Tuesday, November 14, 2017

Farmington, Gloucestershire

England and New England

Farmington’s lovely octagonal stone bus shelter, featured in my previous post, has a still more elaborate counterpart on the village green: the pump house. This is another eight-sided structure with a complex tiled roof topped with a little lantern feature with an ogee cupola. This architectural jeu d’esprit was built as a memorial to Edmund Waller, the lord of the manor, who died in 1898. The roof was originally thatched, but the thatch – presumably in need of replacement by the mid-1930s – was replaced with Cotswold stone tiles in 1935. This work was paid for by the people of Farmington Connecticut, to commemorate their state’s 300th birthday.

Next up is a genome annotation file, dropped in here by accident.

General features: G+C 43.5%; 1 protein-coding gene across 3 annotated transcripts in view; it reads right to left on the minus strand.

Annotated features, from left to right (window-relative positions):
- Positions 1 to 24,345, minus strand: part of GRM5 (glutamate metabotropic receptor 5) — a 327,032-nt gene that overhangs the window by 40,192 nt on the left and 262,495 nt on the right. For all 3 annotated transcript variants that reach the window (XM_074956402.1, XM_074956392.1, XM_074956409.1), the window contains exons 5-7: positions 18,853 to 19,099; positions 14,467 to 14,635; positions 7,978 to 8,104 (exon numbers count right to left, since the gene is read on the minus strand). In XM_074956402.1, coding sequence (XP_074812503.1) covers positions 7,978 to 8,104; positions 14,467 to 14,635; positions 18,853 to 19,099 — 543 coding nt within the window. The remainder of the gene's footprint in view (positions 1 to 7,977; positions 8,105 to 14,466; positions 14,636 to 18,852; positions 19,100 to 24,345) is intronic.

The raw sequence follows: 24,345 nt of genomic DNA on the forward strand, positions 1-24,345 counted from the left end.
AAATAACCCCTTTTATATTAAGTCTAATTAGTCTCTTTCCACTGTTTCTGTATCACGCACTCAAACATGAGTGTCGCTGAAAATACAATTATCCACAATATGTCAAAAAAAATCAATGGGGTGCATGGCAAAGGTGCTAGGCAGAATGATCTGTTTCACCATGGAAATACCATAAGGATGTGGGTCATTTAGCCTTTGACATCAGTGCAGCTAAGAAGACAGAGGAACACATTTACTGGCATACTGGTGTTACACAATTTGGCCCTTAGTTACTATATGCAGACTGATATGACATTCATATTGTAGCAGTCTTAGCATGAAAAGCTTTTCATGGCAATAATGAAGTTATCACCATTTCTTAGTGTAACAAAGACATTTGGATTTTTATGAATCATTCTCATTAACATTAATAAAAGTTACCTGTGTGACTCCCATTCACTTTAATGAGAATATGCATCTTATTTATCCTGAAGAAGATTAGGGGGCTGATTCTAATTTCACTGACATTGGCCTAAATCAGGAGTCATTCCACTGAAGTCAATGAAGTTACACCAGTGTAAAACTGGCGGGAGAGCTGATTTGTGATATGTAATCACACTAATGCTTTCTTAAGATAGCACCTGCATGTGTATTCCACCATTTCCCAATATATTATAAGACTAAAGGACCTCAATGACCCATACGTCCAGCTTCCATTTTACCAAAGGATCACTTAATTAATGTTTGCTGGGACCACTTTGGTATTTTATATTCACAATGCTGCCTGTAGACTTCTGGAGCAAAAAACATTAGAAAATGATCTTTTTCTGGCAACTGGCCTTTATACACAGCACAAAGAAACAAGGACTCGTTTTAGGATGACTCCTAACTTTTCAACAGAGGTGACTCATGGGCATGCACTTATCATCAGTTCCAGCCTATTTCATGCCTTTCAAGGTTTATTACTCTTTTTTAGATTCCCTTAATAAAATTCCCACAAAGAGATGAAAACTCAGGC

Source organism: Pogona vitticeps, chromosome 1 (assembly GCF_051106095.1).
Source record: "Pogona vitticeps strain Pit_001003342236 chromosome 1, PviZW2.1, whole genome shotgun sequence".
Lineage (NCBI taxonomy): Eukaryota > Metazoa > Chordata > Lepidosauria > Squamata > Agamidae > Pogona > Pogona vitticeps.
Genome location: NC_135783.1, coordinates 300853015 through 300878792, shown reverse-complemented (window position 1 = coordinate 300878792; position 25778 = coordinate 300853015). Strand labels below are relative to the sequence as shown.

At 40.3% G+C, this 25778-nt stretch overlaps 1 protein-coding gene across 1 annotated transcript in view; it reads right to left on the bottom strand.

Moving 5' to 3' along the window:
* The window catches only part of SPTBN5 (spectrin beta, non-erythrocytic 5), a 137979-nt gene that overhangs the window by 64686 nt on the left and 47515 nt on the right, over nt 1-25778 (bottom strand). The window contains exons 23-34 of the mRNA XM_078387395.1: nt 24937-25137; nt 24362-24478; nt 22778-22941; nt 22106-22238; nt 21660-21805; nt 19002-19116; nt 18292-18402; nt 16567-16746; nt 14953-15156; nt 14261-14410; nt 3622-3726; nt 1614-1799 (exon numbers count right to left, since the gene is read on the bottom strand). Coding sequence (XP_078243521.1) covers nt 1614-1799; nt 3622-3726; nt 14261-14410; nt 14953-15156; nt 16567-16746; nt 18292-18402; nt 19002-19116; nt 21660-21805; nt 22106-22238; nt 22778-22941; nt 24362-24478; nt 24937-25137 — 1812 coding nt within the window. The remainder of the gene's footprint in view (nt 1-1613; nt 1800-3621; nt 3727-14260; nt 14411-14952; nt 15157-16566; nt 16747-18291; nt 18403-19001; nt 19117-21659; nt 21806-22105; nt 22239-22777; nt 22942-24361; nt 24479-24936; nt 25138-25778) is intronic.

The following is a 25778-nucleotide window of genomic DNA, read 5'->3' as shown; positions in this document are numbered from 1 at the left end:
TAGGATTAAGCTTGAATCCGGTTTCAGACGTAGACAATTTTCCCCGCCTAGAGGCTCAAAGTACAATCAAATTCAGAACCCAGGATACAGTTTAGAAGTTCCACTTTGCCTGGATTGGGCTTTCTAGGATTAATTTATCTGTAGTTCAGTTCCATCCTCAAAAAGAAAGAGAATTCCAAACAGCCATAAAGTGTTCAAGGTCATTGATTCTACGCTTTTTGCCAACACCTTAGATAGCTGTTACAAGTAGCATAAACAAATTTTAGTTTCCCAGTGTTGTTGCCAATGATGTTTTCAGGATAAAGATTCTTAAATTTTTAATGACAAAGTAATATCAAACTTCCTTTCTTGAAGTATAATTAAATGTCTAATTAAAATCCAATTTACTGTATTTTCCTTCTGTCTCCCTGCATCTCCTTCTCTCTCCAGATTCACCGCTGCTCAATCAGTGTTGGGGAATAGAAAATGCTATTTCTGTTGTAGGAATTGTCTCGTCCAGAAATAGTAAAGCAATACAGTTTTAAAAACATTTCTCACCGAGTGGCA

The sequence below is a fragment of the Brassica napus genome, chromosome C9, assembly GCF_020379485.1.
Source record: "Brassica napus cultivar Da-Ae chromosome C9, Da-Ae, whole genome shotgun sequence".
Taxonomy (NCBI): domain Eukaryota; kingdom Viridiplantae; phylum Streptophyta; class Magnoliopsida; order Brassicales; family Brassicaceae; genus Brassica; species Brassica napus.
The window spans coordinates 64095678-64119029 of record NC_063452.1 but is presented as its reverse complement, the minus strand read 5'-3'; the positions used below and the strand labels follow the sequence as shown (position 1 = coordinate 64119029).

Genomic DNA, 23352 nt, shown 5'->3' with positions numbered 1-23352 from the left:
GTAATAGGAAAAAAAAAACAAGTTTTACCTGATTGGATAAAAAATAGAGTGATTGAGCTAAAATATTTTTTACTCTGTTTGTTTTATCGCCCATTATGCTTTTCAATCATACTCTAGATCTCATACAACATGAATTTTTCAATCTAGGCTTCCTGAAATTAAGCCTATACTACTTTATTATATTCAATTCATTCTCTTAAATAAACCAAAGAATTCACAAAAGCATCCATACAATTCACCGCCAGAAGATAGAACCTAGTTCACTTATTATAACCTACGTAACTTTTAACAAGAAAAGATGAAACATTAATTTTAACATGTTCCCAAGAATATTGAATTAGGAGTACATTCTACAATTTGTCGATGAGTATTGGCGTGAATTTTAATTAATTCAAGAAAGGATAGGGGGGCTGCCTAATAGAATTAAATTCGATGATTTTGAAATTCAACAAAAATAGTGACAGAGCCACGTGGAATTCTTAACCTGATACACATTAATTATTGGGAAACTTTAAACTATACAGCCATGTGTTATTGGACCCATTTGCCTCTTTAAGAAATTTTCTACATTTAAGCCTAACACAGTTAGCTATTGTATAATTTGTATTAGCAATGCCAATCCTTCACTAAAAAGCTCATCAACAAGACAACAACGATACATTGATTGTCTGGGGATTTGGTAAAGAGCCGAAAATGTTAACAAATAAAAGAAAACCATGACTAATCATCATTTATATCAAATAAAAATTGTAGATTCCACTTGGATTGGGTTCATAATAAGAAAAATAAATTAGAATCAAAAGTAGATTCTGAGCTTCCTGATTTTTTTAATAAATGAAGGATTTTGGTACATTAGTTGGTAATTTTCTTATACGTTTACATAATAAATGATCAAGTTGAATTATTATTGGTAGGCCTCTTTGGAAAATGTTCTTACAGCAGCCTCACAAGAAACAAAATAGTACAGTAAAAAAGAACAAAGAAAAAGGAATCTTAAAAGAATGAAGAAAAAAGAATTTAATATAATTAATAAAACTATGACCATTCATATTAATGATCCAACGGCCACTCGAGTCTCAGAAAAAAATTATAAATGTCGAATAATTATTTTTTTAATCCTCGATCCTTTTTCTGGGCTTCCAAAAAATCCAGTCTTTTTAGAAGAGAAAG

The Cotswold stone tiles look just as good as thatch on the roof, and are perfectly in keeping with the architecture of the village, making the pump house a double memorial, to Waller and to the links between England and North America. The reroofing was a generous gesture by the people of the American Farmington, and as the leaves turn yellow and orange, this English scene might well remind us of the autumnal colours of New England. Local distinctiveness can also have a global dimension.


Stephen Barker said...

A wonderful structure.

Michelle Ann said...

How nice to have a little bit of history behind a pleasant building.

Eileen Wright said...

What a lovely connection and history. Fab structure too.